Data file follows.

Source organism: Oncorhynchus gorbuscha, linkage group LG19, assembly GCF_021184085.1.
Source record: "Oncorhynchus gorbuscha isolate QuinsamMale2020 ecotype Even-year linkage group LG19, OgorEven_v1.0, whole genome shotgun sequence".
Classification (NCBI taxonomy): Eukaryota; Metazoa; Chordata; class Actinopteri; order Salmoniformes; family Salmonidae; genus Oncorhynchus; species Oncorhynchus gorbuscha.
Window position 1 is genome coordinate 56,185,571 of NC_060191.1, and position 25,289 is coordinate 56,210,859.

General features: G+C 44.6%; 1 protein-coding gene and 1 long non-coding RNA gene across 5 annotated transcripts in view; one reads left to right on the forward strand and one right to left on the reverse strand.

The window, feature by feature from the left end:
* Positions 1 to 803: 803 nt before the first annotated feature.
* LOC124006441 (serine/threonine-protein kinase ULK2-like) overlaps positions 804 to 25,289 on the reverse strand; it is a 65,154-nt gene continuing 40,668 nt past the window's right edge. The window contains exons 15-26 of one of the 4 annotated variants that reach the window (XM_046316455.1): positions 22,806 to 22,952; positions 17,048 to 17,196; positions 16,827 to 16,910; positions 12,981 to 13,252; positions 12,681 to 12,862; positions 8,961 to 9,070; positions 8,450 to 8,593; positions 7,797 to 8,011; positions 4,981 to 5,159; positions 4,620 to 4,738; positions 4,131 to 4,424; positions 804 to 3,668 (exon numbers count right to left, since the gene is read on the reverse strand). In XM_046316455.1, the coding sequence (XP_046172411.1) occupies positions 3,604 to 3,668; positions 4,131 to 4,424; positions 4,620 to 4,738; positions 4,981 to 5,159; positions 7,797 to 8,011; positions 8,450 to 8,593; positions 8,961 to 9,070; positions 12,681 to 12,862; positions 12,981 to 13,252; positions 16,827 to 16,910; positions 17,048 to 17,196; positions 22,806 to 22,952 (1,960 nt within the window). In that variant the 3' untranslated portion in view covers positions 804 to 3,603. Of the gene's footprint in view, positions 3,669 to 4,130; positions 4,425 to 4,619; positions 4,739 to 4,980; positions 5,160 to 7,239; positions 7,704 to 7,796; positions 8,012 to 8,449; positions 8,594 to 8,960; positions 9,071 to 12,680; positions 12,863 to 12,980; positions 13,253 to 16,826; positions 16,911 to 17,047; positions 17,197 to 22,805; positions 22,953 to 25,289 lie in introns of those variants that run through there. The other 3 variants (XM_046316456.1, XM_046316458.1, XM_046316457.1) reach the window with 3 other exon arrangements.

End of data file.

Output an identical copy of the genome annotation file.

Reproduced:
Source organism: Oncorhynchus gorbuscha, linkage group LG19, assembly GCF_021184085.1.
Source record: "Oncorhynchus gorbuscha isolate QuinsamMale2020 ecotype Even-year linkage group LG19, OgorEven_v1.0, whole genome shotgun sequence".
Classification (NCBI taxonomy): Eukaryota; Metazoa; Chordata; class Actinopteri; order Salmoniformes; family Salmonidae; genus Oncorhynchus; species Oncorhynchus gorbuscha.
Window position 1 is genome coordinate 56,185,571 of NC_060191.1, and position 25,289 is coordinate 56,210,859.

General features: G+C 44.6%; 1 protein-coding gene and 1 long non-coding RNA gene across 5 annotated transcripts in view; one reads left to right on the forward strand and one right to left on the reverse strand.

The window, feature by feature from the left end:
* Positions 1 to 803: 803 nt before the first annotated feature.
* LOC124006441 (serine/threonine-protein kinase ULK2-like) overlaps positions 804 to 25,289 on the reverse strand; it is a 65,154-nt gene continuing 40,668 nt past the window's right edge. The window contains exons 15-26 of one of the 4 annotated variants that reach the window (XM_046316455.1): positions 22,806 to 22,952; positions 17,048 to 17,196; positions 16,827 to 16,910; positions 12,981 to 13,252; positions 12,681 to 12,862; positions 8,961 to 9,070; positions 8,450 to 8,593; positions 7,797 to 8,011; positions 4,981 to 5,159; positions 4,620 to 4,738; positions 4,131 to 4,424; positions 804 to 3,668 (exon numbers count right to left, since the gene is read on the reverse strand). In XM_046316455.1, the coding sequence (XP_046172411.1) occupies positions 3,604 to 3,668; positions 4,131 to 4,424; positions 4,620 to 4,738; positions 4,981 to 5,159; positions 7,797 to 8,011; positions 8,450 to 8,593; positions 8,961 to 9,070; positions 12,681 to 12,862; positions 12,981 to 13,252; positions 16,827 to 16,910; positions 17,048 to 17,196; positions 22,806 to 22,952 (1,960 nt within the window). In that variant the 3' untranslated portion in view covers positions 804 to 3,603. Of the gene's footprint in view, positions 3,669 to 4,130; positions 4,425 to 4,619; positions 4,739 to 4,980; positions 5,160 to 7,239; positions 7,704 to 7,796; positions 8,012 to 8,449; positions 8,594 to 8,960; positions 9,071 to 12,680; positions 12,863 to 12,980; positions 13,253 to 16,826; positions 16,911 to 17,047; positions 17,197 to 22,805; positions 22,953 to 25,289 lie in introns of those variants that run through there. The other 3 variants (XM_046316456.1, XM_046316458.1, XM_046316457.1) reach the window with 3 other exon arrangements.